This attempts to load the file using the following sequence: 1) If the file is an NSCoded archive, load the root object and return it, 2) If the file is an ordinary Plist, load and return the root object, 3) Return the raw data as an NSData object. If the de-serialised object is not a subclass of the class being used to load it, an exception will be thrown (to avoid this, call the method on NSObject instead of a specific subclass).

- (BOOL)writeToFile:(NSString *)filePath atomically:(BOOL)useAuxiliaryFile;

This attempts to write the file to disk. This method is overridden by the equivalent methods for NSData, NSDictionary and NSArray, which save the file as a human-readable XML Plist rather than an binary NSCoded Plist archive, but the objectWithContentsOfFile: method will correctly de-serialise these again anyway. For any other object it will serialise the object using the NSCoding protocol and write out the file as a NSCoded binary Plist archive. Returns YES on success and NO on failure.


  1. If you want to perform initialisation of the class post or prior to the properties being loaded via NSCoding, override the setWithCoder: method and call the super-implementation before or after applying your own logic, like this:

    • (void)setWithCoder:(NSCoder *)coder { //pre-initialisation [super setWithCoder:coder]; //post-initialisation }

Note that unlike in previous versions, the init method is not called when using initWithCoder:.

  1. If you want to perform some cleanup or post-processing or substitute a different object after the object has been loaded via NSCoding, you can use the awakeAfterUsingCoder: method, which is defined in the NSObject class reference.

  2. You can add additional coding/decoding logic by overriding the setWithCoder: and/or encodeWithCoder: methods. As long as you call the [super ...] implementation, the auto-coding will still function.

  3. If you wish to substitute a different class for properties of a given type - for example if you have changed the name of a class but wish to retain compatibility with files saved using the old class name, you can substitute a different class for a given name by using the [NSKeyedUnArchiver setClass:forClassName:] method.

  4. If you have properties of a type that doesn't support NSCoding (e.g. a struct), and you wish to code them yourself by applying a conversion function, return the name of the property in the uncodableKeys array and override the setWithCoder: and encodeWithCoder: methods (remembering to call the super-implementations of those methods to automatically load and save the other properties of the object). Like this:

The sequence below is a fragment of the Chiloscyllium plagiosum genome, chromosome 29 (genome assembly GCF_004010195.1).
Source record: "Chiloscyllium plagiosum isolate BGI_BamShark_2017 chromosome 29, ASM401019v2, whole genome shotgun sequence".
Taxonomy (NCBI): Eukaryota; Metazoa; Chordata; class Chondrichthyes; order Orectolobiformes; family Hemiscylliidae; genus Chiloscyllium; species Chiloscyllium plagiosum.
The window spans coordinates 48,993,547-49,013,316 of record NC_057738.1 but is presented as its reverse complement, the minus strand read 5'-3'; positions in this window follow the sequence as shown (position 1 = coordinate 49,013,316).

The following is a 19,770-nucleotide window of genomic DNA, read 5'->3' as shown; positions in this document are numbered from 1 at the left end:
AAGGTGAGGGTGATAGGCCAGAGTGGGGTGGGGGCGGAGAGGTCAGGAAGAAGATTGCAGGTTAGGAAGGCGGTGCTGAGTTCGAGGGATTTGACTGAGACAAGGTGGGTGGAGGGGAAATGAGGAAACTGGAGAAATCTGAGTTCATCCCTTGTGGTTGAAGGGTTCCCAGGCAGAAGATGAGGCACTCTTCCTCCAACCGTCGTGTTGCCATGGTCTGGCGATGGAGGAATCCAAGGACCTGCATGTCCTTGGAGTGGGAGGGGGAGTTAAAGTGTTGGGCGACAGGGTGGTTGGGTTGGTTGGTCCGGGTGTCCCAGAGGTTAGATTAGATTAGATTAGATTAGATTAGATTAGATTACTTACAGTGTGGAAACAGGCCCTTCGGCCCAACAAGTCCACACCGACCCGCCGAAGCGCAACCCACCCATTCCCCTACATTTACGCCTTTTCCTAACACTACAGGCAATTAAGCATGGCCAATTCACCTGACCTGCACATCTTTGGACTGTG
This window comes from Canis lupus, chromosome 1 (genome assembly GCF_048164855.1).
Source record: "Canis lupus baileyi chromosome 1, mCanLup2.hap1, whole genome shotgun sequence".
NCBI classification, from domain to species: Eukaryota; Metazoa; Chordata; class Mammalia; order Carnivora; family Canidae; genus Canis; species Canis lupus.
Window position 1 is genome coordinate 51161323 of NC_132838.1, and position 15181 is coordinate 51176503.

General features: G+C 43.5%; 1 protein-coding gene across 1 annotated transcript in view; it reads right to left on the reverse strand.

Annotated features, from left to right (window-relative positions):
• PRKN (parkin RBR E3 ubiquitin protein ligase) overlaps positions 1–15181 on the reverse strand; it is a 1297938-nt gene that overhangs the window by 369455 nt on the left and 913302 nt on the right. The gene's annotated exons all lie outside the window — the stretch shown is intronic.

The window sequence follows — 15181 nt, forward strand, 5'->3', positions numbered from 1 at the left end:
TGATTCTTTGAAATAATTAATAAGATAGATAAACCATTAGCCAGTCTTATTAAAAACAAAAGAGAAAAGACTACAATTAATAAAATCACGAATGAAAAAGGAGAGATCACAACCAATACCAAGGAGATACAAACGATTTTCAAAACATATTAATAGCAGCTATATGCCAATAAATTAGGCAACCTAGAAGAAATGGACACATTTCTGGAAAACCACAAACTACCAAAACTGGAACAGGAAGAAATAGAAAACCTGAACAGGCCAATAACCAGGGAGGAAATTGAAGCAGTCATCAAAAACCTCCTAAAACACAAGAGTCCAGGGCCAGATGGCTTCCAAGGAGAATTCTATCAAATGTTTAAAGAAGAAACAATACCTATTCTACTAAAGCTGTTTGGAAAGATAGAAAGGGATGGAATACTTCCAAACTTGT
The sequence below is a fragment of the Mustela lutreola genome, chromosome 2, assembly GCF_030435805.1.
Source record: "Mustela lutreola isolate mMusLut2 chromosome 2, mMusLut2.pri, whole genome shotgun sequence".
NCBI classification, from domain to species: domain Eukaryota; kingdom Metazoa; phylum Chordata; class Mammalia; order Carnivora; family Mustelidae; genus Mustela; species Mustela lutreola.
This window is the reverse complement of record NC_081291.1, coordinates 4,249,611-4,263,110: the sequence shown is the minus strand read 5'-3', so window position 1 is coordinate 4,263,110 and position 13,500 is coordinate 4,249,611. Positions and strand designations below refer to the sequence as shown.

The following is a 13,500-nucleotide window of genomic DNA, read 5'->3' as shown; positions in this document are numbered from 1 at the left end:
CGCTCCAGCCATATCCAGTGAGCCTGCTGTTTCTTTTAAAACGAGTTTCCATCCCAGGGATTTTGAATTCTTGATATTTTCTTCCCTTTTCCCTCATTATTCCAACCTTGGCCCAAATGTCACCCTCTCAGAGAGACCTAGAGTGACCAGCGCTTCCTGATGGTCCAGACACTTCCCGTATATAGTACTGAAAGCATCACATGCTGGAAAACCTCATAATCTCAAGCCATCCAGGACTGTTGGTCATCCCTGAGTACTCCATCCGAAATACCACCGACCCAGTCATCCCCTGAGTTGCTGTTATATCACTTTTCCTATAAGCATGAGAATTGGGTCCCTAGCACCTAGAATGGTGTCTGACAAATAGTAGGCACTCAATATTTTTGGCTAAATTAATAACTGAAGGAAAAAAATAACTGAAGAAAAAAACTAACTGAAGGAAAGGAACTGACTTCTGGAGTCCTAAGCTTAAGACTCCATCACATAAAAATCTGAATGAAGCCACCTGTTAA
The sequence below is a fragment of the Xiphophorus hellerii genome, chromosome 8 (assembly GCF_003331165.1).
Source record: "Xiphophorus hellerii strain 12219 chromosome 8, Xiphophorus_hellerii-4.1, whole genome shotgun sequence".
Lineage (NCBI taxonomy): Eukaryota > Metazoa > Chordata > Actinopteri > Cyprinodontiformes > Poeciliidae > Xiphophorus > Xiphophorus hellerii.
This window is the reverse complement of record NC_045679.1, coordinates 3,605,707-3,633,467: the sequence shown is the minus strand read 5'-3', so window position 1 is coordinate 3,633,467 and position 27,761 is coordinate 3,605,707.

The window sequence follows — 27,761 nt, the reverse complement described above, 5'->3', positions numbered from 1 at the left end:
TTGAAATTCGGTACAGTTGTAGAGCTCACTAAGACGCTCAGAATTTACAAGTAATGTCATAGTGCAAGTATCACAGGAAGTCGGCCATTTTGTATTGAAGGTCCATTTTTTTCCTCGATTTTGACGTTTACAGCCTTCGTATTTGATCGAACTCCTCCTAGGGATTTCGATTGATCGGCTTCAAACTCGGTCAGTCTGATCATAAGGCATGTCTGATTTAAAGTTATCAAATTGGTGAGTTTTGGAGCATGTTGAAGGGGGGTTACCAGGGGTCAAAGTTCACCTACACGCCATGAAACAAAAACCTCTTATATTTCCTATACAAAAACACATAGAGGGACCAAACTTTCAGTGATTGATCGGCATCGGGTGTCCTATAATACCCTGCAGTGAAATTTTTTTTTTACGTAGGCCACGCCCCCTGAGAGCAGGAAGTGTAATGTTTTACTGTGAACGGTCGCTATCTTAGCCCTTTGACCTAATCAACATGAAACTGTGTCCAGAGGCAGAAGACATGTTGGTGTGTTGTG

• (NSArray *)uncodableKeys { return [NSArray arrayWithObject:@"uncodableProperty"]; }

    • (void)setWithCoder:(NSCoder *)coder { [super setWithCoder:coder]; self.uncodableProperty = DECODE_VALUE([coder decodeObjectForKey:@"uncodableProperty"]; }

    • (void)encodeWithCoder:(NSCoder *)coder { [super encodeWithCoder:coder]; [coder encodeObject:ENCODE_VALUE(self.newProperty) forKey:@"uncodableProperty"]; }

  5. If you have changed the name of a property, but want to check for the existence of the old key name for backwards compatibility, override the setWithCoder: method and add a check for the old property as follows:

    • (void)setWithCoder:(NSCoder *)coder { [super setWithCoder:coder]; self.newProperty = [coder objectForKey:@"oldProperty"] ?: self.newProperty; }
  6. If you have changed the name of a property, but want to load and save it using the old key name for backwards compatibility, return the name of the new property in the uncodableKeys array and override the setWithCoder:, encodeWithCoder: and copyWithZone: methods to save and load the property using the old name (remembering to call the super-implementations of those methods to automatically load and save the other properties of the object). Like this:

    • (NSArray *)uncodableKeys { return [NSArray arrayWithObject:@"newProperty"]; }

    • (void)setWithCoder:(NSCoder *)coder { [super setWithCoder:coder]; self.newProperty = [coder objectForKey:@"oldProperty"]; }

    • (void)encodeWithCoder:(NSCoder *)coder { [super encodeWithCoder:coder]; [coder encodeObject:self.newProperty forKey:@"oldProperty"]; }

    • (id)copyWithZone:(NSZone *)zone { id copy = [super copyWithZone:zone]; [copy setValue:self.newProperty forKey:@"newProperty"]; return copy; }